In our articles series leading up to Stockholm+50, we cover youth activists with clear demands on world leaders to solve the ecological crisis. The “stubborn optimist” Maija Kuivalainen from Finland wants to change the root cause of the crisis - the rotten economic system. According to her, today’s swear words such as degrowth have to become the norm.
Vicenza, situated between Venice and Verona, was one of the cities affected by the storm and heavy rainfalls back in 2018 when Italy declared a state of emergency. It was deemed the second most costly natural disaster in Europe that year, after the terrible droughts.
Turists in Venice floods in 2018 only 70 kms from Vicenza.
Having grown up in Pieksamäki, a little rural town in mid-Finland, she had not been naturally surrounded by a context where global challenges oftentimes were discussed and taken action upon. There were no organisations or movements working with environmental and climate change issues.
The storm served as a wake up call for Maija. She realised that she had to learn more about climate change and decided to start studying a mixed bachelor’s and master’s in environmental policy and law at the University of Eastern Finland in Joensuu. As she got more into the subject, she engaged herself into civil society.
Maija Kuivalainen was an au pair in Italy in 2018.
One thing led to another. As her contact network grew larger, she connected with like-minded youth like youth climate of Finland 2020-2021 Emma Sairanen who recommended her to participate in the online Mock COP26 youth conference in 2020. This conference was to compile a common youth statement - a Mock COP Treaty - aimed at world leaders leading up to the Glasgow climate Summit the year after. With this, a new world had opened itself to Maija. This world offered meaningful participation in international decision-making processes in conjunction with national advocacy aimed at ministers and other leaders of society.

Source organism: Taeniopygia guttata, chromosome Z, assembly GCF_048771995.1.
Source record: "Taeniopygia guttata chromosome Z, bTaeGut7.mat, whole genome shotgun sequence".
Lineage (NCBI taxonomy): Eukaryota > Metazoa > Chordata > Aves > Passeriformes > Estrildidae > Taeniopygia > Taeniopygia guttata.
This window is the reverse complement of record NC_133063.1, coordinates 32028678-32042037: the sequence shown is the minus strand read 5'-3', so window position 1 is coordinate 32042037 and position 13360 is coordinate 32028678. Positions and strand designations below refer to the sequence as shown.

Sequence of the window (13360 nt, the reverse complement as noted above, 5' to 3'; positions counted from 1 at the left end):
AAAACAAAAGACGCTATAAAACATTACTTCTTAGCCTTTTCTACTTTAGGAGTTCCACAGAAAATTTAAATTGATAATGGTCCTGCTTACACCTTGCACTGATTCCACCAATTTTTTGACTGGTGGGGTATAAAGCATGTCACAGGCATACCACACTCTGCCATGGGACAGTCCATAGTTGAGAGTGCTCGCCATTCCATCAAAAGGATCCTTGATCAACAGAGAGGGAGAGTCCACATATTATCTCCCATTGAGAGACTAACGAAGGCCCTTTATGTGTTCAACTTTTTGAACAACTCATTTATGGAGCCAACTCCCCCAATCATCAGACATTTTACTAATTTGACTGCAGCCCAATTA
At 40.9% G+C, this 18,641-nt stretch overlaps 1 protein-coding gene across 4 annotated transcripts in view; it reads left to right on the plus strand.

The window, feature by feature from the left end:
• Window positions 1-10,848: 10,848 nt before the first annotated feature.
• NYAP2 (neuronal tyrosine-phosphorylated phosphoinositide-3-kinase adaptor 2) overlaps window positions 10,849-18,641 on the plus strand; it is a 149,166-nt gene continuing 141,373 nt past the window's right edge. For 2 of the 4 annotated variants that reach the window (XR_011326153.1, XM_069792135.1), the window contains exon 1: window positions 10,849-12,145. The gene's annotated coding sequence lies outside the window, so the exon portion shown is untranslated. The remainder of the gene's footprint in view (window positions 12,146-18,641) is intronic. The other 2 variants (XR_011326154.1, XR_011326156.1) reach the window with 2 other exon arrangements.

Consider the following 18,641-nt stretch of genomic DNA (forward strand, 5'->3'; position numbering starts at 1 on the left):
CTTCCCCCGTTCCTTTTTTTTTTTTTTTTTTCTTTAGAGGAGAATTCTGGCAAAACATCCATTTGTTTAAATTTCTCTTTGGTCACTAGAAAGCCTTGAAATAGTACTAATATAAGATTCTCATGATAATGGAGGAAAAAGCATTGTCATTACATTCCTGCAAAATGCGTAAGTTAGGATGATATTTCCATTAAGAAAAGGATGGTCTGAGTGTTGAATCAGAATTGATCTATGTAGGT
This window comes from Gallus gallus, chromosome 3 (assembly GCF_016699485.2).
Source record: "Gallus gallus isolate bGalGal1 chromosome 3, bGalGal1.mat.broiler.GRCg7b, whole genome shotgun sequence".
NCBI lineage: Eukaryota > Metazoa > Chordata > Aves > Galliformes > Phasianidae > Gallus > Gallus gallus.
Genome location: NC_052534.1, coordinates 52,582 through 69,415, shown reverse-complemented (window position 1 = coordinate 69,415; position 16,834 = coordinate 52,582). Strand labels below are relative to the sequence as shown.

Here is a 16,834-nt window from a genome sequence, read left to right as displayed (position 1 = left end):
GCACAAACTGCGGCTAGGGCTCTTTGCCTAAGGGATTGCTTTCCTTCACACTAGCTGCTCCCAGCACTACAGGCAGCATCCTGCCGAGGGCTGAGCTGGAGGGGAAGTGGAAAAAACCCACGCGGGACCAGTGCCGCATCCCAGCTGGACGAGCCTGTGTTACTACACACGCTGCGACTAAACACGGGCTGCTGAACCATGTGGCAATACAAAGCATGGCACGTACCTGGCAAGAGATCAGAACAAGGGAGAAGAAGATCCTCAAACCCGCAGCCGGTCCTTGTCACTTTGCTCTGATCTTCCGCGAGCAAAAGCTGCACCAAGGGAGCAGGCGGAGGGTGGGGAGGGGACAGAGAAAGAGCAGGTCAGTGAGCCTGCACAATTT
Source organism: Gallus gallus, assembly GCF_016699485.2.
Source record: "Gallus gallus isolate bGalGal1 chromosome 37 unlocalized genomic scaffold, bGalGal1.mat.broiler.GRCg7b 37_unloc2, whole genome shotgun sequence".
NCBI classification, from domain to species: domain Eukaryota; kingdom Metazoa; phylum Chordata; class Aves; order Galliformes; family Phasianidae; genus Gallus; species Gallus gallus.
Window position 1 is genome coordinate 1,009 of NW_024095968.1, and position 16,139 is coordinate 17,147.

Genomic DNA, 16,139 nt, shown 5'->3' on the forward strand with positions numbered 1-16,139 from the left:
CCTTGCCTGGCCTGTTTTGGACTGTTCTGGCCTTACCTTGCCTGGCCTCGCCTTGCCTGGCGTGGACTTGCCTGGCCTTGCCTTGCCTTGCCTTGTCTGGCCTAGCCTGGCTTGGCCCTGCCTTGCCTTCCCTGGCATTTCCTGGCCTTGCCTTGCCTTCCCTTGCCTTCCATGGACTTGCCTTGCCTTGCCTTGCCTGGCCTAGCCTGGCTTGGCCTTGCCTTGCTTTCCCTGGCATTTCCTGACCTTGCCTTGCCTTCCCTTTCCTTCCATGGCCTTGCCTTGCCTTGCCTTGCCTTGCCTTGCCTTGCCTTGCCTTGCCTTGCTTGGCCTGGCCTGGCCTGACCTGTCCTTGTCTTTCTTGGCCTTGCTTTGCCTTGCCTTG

Politics is not always the most common pathway for engaged youth to make a difference. According to Nordic research, the young generation holds less of a sense of party affiliation than its older counterparts. Few young people believe that politics is right for them.
"I had this image that it is just about talking without making things happen. Politicians just talk and sometimes they just fight."
However, Maija’s views changed when her friend came up to her with a suggestion to enter politics. Albeit suspicious at first, she gradually felt people believed in her and backed her up. So why not?
"We need everyone on board to put pressure on the system to change. If our leading politicians cannot make the decisions, let's do it ourselves."
Maija frequents politicians with her messages. Here with the Finnish MEP:s Alviina Alametsä and Silvia Modig on the left hand side and Sirpa Pietikäinen on the right hand side.
Maija decided to run for the municipal elections in 2021 and her campaign was successful; she got a seat in the Joensuu city council. Since then she is doing the change from within.
This did not mean that Maija gave up her outside-in activism. She was not willing to close all the newly opened doors. As a matter of fact, one more would open itself up as the Finnish Youth Council Allianssi appointed her the Finnish youth climate delegate 2021-2022. As such, she attended the COP26 in Glasgow.
Maija with the previous Finnish Minister of the Environment and Climate Change Krista Mikkonen in Glasgow 2021.
Having worked with these issues for a while now, Maija has understood that we cannot just continue working with different environmental topics one and one. There is a need for a more integrated approach, addressing the root causes of climate change: the view that nature is always up for grabs.
"Climate change is not only about emissions, it is all about how we consume our natural resources. In Finland, we deplete our resources far too early each year, we have our Overshoot day already in March."